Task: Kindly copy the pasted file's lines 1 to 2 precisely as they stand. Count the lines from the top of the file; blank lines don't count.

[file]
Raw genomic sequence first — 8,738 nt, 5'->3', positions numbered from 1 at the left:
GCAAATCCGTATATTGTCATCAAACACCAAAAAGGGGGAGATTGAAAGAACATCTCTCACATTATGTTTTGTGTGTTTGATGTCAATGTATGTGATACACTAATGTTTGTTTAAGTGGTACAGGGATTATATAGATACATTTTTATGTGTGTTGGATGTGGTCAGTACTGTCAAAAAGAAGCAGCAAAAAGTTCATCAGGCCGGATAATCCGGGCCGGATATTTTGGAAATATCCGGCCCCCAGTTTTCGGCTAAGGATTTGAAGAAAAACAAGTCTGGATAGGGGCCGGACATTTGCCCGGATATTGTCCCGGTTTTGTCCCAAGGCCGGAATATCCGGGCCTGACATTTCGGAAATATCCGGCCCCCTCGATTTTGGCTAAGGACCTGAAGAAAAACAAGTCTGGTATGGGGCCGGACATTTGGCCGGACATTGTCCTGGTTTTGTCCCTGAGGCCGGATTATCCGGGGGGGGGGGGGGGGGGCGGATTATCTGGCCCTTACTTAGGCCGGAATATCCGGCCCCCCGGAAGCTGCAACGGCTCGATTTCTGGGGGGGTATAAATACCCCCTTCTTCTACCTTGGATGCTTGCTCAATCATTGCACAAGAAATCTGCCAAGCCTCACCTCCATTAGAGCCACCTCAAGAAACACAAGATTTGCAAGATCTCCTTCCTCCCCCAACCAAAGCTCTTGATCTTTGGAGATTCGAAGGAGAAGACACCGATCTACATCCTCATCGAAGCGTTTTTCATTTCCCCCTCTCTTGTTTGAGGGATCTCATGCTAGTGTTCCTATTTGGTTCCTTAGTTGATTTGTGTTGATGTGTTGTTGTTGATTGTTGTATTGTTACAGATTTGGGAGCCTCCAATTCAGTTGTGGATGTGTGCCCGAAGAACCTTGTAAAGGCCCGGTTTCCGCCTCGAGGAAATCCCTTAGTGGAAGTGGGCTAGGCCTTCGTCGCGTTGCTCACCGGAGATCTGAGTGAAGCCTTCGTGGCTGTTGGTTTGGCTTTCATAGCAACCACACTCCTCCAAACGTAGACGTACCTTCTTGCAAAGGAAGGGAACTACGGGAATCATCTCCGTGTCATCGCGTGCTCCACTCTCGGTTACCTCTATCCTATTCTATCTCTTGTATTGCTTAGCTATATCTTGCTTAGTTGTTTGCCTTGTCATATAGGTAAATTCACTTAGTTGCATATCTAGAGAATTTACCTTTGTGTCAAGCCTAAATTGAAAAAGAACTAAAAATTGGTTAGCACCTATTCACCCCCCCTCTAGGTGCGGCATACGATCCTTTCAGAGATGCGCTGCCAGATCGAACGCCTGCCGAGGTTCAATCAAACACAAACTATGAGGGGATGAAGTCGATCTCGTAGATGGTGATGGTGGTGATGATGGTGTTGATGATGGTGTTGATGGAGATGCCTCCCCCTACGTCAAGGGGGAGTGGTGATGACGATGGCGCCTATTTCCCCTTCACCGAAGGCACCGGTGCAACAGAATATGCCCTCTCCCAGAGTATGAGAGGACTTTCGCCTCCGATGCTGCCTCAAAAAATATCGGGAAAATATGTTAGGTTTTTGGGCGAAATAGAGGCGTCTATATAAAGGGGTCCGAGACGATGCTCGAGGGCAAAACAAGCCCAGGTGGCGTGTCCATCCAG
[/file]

Raw genomic sequence first — 8,738 nt, 5'->3', positions numbered from 1 at the left:
GCAAATCCGTATATTGTCATCAAACACCAAAAAGGGGGAGATTGAAAGAACATCTCTCACATTATGTTTTGTGTGTTTGATGTCAATGTATGTGATACACTAATGTTTGTTTAAGTGGTACAGGGATTATATAGATACATTTTTATGTGTGTTGGATGTGGTCAGTACTGTCAAAAAGAAGCAGCAAAAAGTTCATCAGGCCGGATAATCCGGGCCGGATATTTTGGAAATATCCGGCCCCCAGTTTTCGGCTAAGGATTTGAAGAAAAACAAGTCTGGATAGGGGCCGGACATTTGCCCGGATATTGTCCCGGTTTTGTCCCAAGGCCGGAATATCCGGGCCTGACATTTCGGAAATATCCGGCCCCCTCGATTTTGGCTAAGGACCTGAAGAAAAACAAGTCTGGTATGGGGCCGGACATTTGGCCGGACATTGTCCTGGTTTTGTCCCTGAGGCCGGATTATCCGGGGGGGGGGGGGGGGGGCGGATTATCTGGCCCTTACTTAGGCCGGAATATCCGGCCCCCCGGAAGCTGCAACGGCTCGATTTCTGGGGGGGTATAAATACCCCCTTCTTCTACCTTGGATGCTTGCTCAATCATTGCACAAGAAATCTGCCAAGCCTCACCTCCATTAGAGCCACCTCAAGAAACACAAGATTTGCAAGATCTCCTTCCTCCCCCAACCAAAGCTCTTGATCTTTGGAGATTCGAAGGAGAAGACACCGATCTACATCCTCATCGAAGCGTTTTTCATTTCCCCCTCTCTTGTTTGAGGGATCTCATGCTAGTGTTCCTATTTGGTTCCTTAGTTGATTTGTGTTGATGTGTTGTTGTTGATTGTTGTATTGTTACAGATTTGGGAGCCTCCAATTCAGTTGTGGATGTGTGCCCGAAGAACCTTGTAAAGGCCCGGTTTCCGCCTCGAGGAAATCCCTTAGTGGAAGTGGGCTAGGCCTTCGTCGCGTTGCTCACCGGAGATCTGAGTGAAGCCTTCGTGGCTGTTGGTTTGGCTTTCATAGCAACCACACTCCTCCAAACGTAGACGTACCTTCTTGCAAAGGAAGGGAACTACGGGAATCATCTCCGTGTCATCGCGTGCTCCACTCTCGGTTACCTCTATCCTATTCTATCTCTTGTATTGCTTAGCTATATCTTGCTTAGTTGTTTGCCTTGTCATATAGGTAAATTCACTTAGTTGCATATCTAGAGAATTTACCTTTGTGTCAAGCCTAAATTGAAAAAGAACTAAAAATTGGTTAGCACCTATTCACCCCCCCTCTAGGTGCGGCATACGATCCTTTCAGAGATGCGCTGCCAGATCGAACGCCTGCCGAGGTTCAATCAAACACAAACTATGAGGGGATGAAGTCGATCTCGTAGATGGTGATGGTGGTGATGATGGTGTTGATGATGGTGTTGATGGAGATGCCTCCCCCTACGTCAAGGGGGAGTGGTGATGACGATGGCGCCTATTTCCCCTTCACCGAAGGCACCGGTGCAACAGAATATGCCCTCTCCCAGAGTATGAGAGGACTTTCGCCTCCGATGCTGCCTCAAAAAATATCGGGAAAATATGTTAGGTTTTTGGGCGAAATAGAGGCGTCTATATAAAGGGGTCCGAGACGATGCTCGAGGGCAAAACAAGCCCAGGTGGCGTGTCCATCCAG